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In brief

Nuclear Monitor Issue: 
Booklet: Nuclear Energy a dead end

Dodewaard/BNFL again threaten WISE with court case. The owner of the Dutch (closed) nuclear power plant Dodewaard and BNFL, owner of the Sellafield reprocessing plant, have again summoned WISE to renounce plans to undertake actions against spent fuel transports from Dodewaard. When WISE in 1999 prepared actions, both Dodewaard and BNFL also started procedures for a court case to forbid such actions. The court case then took never place as the transport license was dismissed. As a new license has been issued, WISE again has been approached by Dodewaard/BNFL. They now even want to aim for a prohibition on "calling on for or encouraging actions". WISE will not give up. It is ridiculous to forbid actions before they take place or to forbid even to support other's actions. WISE will continue its preparations for actions and is not afraid of the upcoming court case. There have already been several groups that have announced their willingness to take over the work. We'll keep you updated.


Temelin: Commissioning continues despite protests and failure of pumps. The commissioning of Temelin-1 continues, with power levels reaching 5%. This is despite the continuing series of blockades of the Austrian-Czech borders, and an incident where all four of the primary cooling circuit pumps failed. This incident occurred while the reactor was at a nominal power level, but if it had occurred at full power it could have caused a serious accident E-mail from Centrum ENERGIE, 8 November 2000; Email from Upper Austrian All-Party Platform against Atomic Danger, 28 October 2000



Planned 8-fold increase in India's nuclear capacity. India is planning an eight-fold increase in its nuclear capacity by 2020, according to C Ganguly, chief executive of Nuclear Fuel Complex. Most of India's electricity comes from coal-fired plants, but Ganguly stated that the coal is not of a good quality and that the use of coal leads to global warming. India was one of the countries featured in the IAEA case study (see WISE News Communique 535.5206: "IAEA General Conference: pushing nuclear in climate debate"). Ganguly's announcement followed the connection of Kaiga-1 to the grid (see WISE News Communique 535: In brief). A further reactor, Rajasthan-4, achieved criticality on 3 November and is expected to be connected to the grid soon. Times Internet, 25 October 2000; Uranium Institute News Briefing 00.42 (11-17 October 2000) and 00.45 (1-7 November 2000)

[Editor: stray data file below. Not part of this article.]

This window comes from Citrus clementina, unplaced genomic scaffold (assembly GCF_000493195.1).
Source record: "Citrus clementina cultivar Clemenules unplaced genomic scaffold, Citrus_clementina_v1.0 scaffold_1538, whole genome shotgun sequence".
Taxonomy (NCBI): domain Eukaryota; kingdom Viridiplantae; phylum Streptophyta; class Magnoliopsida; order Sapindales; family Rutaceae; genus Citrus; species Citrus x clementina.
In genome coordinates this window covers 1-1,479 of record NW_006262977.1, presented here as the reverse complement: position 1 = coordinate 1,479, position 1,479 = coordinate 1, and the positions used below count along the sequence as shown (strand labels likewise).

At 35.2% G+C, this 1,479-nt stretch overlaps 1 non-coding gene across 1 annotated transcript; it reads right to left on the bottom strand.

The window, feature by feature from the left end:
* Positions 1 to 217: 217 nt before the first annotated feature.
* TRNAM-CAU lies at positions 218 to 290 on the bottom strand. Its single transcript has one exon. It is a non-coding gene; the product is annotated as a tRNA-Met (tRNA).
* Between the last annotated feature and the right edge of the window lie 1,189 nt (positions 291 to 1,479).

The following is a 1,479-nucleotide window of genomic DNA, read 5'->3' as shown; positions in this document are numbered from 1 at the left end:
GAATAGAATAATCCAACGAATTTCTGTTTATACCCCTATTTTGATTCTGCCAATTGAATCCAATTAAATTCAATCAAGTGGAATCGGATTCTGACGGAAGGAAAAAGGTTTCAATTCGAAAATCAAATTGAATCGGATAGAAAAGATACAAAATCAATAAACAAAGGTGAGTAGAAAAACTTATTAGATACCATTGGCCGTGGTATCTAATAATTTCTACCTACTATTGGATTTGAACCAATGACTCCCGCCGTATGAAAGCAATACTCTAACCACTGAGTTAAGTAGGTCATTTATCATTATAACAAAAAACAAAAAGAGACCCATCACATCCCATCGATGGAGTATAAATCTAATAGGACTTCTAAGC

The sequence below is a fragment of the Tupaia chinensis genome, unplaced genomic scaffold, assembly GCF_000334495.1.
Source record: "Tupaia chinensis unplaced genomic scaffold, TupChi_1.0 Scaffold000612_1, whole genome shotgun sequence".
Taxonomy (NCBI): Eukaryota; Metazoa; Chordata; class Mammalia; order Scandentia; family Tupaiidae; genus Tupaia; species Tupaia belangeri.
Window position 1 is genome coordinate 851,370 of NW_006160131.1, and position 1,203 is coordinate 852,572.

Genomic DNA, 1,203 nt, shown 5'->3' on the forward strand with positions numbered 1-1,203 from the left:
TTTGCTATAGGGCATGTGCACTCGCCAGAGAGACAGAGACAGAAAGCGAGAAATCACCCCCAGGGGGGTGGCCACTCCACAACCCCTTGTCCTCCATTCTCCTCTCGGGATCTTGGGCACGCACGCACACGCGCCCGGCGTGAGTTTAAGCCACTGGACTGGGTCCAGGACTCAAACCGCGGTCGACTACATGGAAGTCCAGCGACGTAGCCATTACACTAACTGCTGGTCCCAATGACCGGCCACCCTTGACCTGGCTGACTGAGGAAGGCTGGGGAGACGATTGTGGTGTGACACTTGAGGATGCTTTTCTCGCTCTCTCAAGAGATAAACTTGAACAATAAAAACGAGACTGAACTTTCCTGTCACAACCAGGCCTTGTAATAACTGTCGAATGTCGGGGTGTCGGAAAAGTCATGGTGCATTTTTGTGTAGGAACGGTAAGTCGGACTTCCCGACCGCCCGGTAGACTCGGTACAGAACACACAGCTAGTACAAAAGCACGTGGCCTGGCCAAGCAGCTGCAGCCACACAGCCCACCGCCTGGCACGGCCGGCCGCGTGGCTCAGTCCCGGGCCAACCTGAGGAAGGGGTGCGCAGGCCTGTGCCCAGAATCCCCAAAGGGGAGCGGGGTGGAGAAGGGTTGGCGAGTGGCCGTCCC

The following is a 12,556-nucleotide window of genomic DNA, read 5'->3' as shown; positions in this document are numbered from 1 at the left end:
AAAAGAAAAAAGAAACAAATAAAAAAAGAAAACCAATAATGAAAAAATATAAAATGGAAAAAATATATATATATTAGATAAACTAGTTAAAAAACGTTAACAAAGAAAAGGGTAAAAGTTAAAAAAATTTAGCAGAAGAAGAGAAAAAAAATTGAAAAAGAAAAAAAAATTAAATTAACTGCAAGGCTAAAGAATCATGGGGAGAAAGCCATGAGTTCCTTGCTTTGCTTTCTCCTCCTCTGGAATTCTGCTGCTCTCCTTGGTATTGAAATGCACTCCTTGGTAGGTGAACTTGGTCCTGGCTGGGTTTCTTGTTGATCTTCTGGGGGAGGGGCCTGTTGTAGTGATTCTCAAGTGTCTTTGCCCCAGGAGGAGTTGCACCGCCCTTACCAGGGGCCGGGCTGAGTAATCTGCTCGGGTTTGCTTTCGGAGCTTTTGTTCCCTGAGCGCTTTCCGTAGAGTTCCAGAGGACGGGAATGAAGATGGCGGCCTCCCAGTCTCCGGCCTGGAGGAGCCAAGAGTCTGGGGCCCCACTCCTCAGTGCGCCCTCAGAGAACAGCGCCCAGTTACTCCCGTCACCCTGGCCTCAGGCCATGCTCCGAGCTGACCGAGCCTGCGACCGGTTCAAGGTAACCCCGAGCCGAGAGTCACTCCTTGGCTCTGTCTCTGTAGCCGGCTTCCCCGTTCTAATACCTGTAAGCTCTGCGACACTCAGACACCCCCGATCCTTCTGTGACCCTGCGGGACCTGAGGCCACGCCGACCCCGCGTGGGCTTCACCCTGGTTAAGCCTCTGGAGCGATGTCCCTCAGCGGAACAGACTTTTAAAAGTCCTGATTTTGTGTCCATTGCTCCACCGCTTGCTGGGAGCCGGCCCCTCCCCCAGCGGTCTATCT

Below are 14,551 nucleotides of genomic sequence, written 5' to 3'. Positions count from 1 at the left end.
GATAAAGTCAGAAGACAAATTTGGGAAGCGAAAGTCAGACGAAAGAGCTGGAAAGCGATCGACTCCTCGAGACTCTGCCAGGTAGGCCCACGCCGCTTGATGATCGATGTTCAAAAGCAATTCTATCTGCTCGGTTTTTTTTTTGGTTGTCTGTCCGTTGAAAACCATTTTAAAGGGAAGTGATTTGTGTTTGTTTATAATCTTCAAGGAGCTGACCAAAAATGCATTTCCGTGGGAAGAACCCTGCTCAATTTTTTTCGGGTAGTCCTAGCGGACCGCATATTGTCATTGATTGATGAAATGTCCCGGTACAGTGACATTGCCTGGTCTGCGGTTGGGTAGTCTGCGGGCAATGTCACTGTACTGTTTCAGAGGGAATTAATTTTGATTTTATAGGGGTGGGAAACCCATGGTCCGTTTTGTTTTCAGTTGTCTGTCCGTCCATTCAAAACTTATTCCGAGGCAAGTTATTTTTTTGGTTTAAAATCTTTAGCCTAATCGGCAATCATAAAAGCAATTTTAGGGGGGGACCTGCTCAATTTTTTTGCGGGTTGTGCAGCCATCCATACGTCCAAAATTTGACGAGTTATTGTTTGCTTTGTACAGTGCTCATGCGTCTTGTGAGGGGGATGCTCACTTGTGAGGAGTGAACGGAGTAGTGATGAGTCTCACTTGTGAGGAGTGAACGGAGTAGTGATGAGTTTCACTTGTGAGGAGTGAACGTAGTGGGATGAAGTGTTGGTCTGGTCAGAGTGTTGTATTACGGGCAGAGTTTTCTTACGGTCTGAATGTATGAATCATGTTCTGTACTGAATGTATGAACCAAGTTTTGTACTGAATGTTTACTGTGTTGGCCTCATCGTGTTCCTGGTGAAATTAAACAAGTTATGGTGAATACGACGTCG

Australian research reactor controversy. The proposal for replacement of the research reactor in the Sydney suburb of Lucas Heights (see WISE News Communique 532: In brief) continues to attract controversy. On 25 October, Greenpeace activists boarded a ship in Sydney's Botany Bay and chained themselves to a container that they said was intended to collect nuclear waste from the existing reactor for reprocessing in Europe. The involvement of the Argentine state-owned INVAP in the new reactor project is particularly controversial. As well as INVAP's relations with Iran and Libya, mentioned in the article in WISE News Communique 532, there is the issue of waste. A clause in the Lucas Heights contract allows nuclear waste from the new reactor to be sent to Argentina for reprocessing. However, Article 41 of the Argentine national constitution forbids the importation of nuclear waste, and there are also provincial laws that forbid the entrance, transport and storage of radioactive waste. Reuters, 26 October 2000; Pollution Online, 31 October 2000



Norway: Developing MOX-fuel. A Norwegian governmental report states that tests have been going on for years to develop MOX-fuel in Norway. The MOX-tests are part of the OECD-Halden reactor project, taking place at the Norwegian research reactor in the town of Halden. All the participating countries are provided with the test results, where the goals are to develop MOX with higher burn up. The environmental organization "Nature and Youth" (NU) claims the tests are against generally recognized Norwegian policy, and demands that the minister of environment, Siri Bjerke, takes action to stop them. Tests have been going on since the late 1960s, and the goals today are to develop MOX with burn-up of up to 60 MWd/kg. Electricite de France is using MOX with a 36/MWd/kg burn-up rate. In a letter to NU Bjerke claims the tests will go on for at least three more years.Nature and Youth, 18 October 2000